This past Sunday I went to the annual holiday opening at Reinike Gallery, a survey show of Charles H. Reinike III's recent paintings (with a considerable number of brand-new ones).
A painting titled The Golden Parachute, showing the Golden Calf appropriately decked out for a soft landing, is priced at ten million dollars, open to negotiation.
Again, one doesn't expect this sort of cheeky conceptual gesture in the refined surroundings of this exceedingly well-bred gallery, but Charles and Edna's New Orleans heritage includes the sort of politely puckish behavior that makes mere "mavericks" look like the Far-Western boors that they are. At the lower end of the Mississippi, the pirates and the aristocrats and the habitues of Congo Square knew how to mix it up right, at a time when polite society and cowboy culture were keeping worlds apart from each other in the rest of the country.
So it isn't surprising that this most genteel and soft-spoken of painters should elegantly recall the gesture of fellow Southern painter Clyde Broadway, who twenty years ago produced a painting of himself as a hitchhiker seeking a ride in a limousine with Hokusai geishas holding a bundle of irises, titled Goghing My Way? and priced at several million dollars. A commentary on the then-record price paid for a Van Gogh irises painting by Japanese investors, it was set off behind stanchions in an alternative-space show on the top floor of the IBM Tower / One Atlantic Center at 14th and West Peachtree.
The two commentaries on art and value are quite different, but what they share is a respect for painterly accomplishment. Both are well-made paintings, not cartoons, and both hold up well without the conceptual accompaniment, which nevertheless transfers them into a different genre of sociopolitical commentary.
The South seems to exult in this sort of offbeat between-the-categories output. It isn't fashionable and doesn't set out to be.
After Reinike, I went to Beep Beep Gallery to view "Majestic Hours," collaborative drawings by Sam Parker and Joe Tsambiras. These are of another distinct genre, sharing more of the sensibility of an internationally distributed lowbrow movement, with a degree of cross-cultural literacy that is also found across international boundaries though this version of it seems more specifically American.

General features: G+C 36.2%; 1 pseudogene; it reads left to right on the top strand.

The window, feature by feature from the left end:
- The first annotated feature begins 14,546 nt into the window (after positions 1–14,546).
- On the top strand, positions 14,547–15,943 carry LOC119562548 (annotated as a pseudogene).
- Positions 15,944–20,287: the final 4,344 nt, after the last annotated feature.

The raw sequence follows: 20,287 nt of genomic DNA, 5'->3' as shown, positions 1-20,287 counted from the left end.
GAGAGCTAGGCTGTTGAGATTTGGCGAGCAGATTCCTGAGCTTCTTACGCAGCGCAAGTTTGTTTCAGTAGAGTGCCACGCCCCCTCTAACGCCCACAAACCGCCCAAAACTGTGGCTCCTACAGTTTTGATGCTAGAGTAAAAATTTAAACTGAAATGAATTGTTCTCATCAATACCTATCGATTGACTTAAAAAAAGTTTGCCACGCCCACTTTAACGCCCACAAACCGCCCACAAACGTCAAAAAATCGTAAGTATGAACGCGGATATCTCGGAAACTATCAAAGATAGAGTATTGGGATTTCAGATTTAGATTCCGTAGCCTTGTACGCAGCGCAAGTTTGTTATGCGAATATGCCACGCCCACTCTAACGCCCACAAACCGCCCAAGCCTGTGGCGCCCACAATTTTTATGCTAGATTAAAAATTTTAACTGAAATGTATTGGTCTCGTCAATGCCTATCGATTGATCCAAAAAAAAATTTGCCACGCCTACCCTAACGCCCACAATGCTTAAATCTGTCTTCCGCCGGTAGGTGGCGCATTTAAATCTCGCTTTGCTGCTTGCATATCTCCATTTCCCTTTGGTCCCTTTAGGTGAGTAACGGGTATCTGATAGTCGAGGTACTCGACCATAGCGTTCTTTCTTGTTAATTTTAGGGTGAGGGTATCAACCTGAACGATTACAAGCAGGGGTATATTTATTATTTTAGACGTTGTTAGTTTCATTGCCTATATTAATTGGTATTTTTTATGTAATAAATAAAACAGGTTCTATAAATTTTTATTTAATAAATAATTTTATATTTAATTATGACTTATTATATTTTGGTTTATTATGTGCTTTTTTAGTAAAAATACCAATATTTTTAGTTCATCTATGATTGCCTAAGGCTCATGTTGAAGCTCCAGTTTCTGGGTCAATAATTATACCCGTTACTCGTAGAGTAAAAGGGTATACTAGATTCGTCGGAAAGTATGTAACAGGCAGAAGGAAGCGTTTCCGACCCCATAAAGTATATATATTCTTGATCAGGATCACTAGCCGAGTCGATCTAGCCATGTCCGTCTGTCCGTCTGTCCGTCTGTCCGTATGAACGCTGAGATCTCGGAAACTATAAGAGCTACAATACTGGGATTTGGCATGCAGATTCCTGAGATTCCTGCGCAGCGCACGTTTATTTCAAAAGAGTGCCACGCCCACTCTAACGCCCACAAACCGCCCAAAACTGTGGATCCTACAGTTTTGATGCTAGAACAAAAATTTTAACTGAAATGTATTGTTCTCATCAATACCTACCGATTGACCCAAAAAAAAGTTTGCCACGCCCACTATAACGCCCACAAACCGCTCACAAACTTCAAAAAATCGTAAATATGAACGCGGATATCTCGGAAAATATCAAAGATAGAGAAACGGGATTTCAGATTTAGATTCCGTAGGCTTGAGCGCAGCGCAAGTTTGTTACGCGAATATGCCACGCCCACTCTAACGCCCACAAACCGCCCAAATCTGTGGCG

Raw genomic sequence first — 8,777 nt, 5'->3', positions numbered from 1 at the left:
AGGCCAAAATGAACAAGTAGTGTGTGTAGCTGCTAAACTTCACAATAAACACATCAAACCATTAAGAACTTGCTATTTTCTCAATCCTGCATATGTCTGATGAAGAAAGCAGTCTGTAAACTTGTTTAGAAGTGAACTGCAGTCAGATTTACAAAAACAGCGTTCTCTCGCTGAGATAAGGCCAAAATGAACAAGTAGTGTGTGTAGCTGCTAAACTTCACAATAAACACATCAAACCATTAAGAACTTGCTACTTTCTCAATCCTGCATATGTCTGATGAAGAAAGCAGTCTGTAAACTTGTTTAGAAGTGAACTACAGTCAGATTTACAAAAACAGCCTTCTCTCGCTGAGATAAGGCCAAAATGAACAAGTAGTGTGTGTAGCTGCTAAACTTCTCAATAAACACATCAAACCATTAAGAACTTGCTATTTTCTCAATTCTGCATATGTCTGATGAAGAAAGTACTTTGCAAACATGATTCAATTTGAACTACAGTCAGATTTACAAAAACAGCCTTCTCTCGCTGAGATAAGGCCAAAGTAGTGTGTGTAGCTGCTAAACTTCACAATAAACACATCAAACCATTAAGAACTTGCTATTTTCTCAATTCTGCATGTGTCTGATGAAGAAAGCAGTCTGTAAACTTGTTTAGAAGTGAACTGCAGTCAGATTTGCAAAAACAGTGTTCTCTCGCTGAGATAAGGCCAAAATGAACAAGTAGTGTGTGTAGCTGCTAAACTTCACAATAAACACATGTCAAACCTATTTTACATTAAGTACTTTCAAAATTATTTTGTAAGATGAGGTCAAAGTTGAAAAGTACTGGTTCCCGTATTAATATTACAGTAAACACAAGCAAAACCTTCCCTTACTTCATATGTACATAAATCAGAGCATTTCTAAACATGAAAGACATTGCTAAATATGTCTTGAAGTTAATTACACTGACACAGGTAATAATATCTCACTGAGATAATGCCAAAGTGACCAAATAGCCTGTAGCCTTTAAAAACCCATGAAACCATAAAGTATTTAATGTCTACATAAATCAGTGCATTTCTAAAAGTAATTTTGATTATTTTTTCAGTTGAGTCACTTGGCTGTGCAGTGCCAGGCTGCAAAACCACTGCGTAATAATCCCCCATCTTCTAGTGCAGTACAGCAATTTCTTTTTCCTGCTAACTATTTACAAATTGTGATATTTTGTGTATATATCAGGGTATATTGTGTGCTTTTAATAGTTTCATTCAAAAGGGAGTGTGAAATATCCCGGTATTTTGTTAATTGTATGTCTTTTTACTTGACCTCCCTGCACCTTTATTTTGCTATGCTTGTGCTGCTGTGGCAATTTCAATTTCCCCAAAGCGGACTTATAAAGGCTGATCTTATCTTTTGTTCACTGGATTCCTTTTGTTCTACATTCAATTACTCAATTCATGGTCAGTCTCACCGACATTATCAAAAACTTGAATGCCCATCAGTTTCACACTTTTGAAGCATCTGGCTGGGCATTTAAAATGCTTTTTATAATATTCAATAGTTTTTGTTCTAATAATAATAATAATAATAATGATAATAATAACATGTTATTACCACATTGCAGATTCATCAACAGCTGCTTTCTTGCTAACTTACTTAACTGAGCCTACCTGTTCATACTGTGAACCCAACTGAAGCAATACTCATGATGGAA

We get flashes of allusions such as the Hindu "thou art that" (tat tvam asi, if you recall) and a Greek text I can't translate, or even adequately transliterate because I'm not sure of the orthography. But these allusions are scattered in between complex references to more contemporary visual sources, and put in the service of a thoroughly fashionable transgressive consciousness. Parker and Tsambiras transcend the adolescent humor of much artwork in this genre, but these drawings abound in expectoration, regurgitation, dripping daggers, multiple skulls, medieval battle axes, random cables and sockets with snake bodies to match, and the occasional cheeseburger. It is enough to delight the connoisseur of the art of death metal or of Julia Kristeva's idea of abjection. And indeed, Deleuze and Guattari come in for favorable comment in the accompanying book, as a key to the whole forest of symbols, or labyrinth of signs.
Of course, Deleuze and Guattari are the key to "Majestic Hours" in the same way that Frank was the key to Bob Dylan's John Wesley Harding album, which he explicated by stamping on a light bulb with his foot and putting his fist through a plate glass window, if Dylan's liner notes of forty years ago are to be believed. (Which of course they are not, being a parody of literary explication that echoed the makers of Happenings even as it poked fun at the critics of Lionel Trilling's generation...an explanatory note for the irony-challenged....)
So here are two shows that scarcely anyone else would consider pairing. And indeed the gulf in sensibility is as significant as the commonality of a quirky sense of humor.
Which obviously is why I sort of like both of 'em, even though I might prefer to come down somewhere in between the quiet refinements of historical sensibility and the purveyors of smegma. Why people do what they do is one of my particular interests, and why audiences like one type of art more than another is part of the question a critic has to answer en route to finding ways to bridge aesthetic gulfs and suggest that certain genres could be handled differently, and others understood differently.